Most of the world’s people live in urban areas – cities and towns and concrete and steel.
After a while, the concrete and steel and towns and cities become grimy.
I have done my best to capture that grime.
This is a street in Kota Kinabalu, Malaysia. My grandfather worked here - allegedly for Cable and Wireless - in the late 1940s, and now it was work bringing me here too.
This is concertina razor wire. It's an important part of life in some parts of the world.
This is a real-life dungeon. Many years ago, the king had to employ men in hoods to stand here with long-handled axes.
A stationary car is no match for the mighty tuk-tuk
A row of 28 wheely bins in Sydney. I'm not sure how the home owners know which one is theirs; perhaps by using some sort of app.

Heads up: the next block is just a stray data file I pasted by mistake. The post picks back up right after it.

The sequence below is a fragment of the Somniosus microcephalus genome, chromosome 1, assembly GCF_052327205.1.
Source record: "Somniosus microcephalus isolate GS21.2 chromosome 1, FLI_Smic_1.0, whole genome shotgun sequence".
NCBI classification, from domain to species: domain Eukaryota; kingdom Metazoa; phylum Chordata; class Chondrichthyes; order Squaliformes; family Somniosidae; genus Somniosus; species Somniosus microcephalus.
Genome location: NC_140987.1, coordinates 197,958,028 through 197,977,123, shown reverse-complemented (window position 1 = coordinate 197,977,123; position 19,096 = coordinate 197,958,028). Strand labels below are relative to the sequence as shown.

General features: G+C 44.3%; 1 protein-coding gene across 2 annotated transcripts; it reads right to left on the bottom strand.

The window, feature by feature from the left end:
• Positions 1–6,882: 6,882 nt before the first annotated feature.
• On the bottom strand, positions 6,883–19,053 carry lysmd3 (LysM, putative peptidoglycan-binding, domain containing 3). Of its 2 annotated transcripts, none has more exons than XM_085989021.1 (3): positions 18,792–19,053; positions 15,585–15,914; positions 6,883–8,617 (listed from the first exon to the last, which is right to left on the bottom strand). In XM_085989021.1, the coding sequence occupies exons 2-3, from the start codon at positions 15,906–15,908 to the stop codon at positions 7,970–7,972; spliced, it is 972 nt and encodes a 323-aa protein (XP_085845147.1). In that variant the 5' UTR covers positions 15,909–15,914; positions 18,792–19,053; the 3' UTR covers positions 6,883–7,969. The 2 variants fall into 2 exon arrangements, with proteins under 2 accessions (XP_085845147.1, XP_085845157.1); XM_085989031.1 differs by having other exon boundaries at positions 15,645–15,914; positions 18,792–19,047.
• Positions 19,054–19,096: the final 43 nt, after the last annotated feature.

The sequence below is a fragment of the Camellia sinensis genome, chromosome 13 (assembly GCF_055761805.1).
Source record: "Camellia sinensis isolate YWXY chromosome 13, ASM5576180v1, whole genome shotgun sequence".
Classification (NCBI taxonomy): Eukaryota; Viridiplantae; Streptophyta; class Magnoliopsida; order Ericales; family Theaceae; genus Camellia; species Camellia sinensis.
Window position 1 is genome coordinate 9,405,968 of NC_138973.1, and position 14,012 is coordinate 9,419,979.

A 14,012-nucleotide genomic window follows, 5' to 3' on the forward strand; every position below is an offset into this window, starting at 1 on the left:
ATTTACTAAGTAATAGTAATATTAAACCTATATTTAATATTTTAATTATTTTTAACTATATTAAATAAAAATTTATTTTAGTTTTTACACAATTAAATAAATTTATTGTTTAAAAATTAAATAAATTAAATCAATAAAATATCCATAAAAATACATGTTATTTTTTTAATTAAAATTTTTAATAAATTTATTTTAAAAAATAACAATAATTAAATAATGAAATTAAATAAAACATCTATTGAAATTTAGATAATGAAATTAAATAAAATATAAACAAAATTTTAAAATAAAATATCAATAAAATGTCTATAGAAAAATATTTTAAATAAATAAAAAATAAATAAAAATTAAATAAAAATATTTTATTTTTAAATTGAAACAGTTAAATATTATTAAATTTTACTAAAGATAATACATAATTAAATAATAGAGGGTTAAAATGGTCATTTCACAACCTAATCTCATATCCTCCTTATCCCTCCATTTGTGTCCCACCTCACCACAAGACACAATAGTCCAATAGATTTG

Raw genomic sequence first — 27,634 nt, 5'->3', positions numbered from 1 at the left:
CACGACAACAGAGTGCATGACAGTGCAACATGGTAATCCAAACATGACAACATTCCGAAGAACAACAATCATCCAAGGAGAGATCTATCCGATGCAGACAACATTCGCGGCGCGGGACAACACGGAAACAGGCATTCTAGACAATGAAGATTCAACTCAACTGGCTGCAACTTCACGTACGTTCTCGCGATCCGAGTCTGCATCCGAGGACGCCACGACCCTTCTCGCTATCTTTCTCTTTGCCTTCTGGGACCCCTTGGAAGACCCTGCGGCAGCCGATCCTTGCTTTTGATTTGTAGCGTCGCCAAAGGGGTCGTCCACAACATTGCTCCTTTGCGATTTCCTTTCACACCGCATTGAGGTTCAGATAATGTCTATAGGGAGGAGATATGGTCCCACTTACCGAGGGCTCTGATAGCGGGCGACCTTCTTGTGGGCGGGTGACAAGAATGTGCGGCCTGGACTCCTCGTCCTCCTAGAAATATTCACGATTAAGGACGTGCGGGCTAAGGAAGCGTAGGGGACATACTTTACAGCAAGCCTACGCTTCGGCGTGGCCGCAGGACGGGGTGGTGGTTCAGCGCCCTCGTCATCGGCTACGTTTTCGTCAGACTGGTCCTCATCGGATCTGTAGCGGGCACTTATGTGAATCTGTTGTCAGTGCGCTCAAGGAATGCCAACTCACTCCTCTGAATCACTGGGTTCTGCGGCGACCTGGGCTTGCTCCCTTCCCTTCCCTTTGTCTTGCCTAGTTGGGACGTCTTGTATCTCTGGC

This is one of the houses in Hanabana, Port Moresby. The houses are built on tree stumps and sway in the currents. The bay is protected from harsh waves - most of the time - but the houses require re-stumping quite frequently
Shimano bike frame... and little else...
Cockatoo Island in Sydney - an old dockyard that is currently being restored for public heritage
Hanabada city is built on tree stumps above the waterline. The people who live in Hanabada are some of the nicest I have ever met.
This place may or may not be filled with ghosts
Sugar mill in New South Wales
The metal in these rusting cars is being slowly reclaimed by nature
This was the Red Hill Skate Arena. It burned down in 2002 and was abandoned to the elements for 20 years.
These satellite dishes are for providing high-speed redundant internet wirelessly (and fibre cable-lessly.)
As this sign is not lit, I'm assuming the residences are full
Caterpillar digger sits in a field
Washing hanging in Hanabana, Port Moresby. The gangway sways and can be difficult to walk down.
Every Knightbridge resident requires a Lamborghini parked out the front of the weekend cottage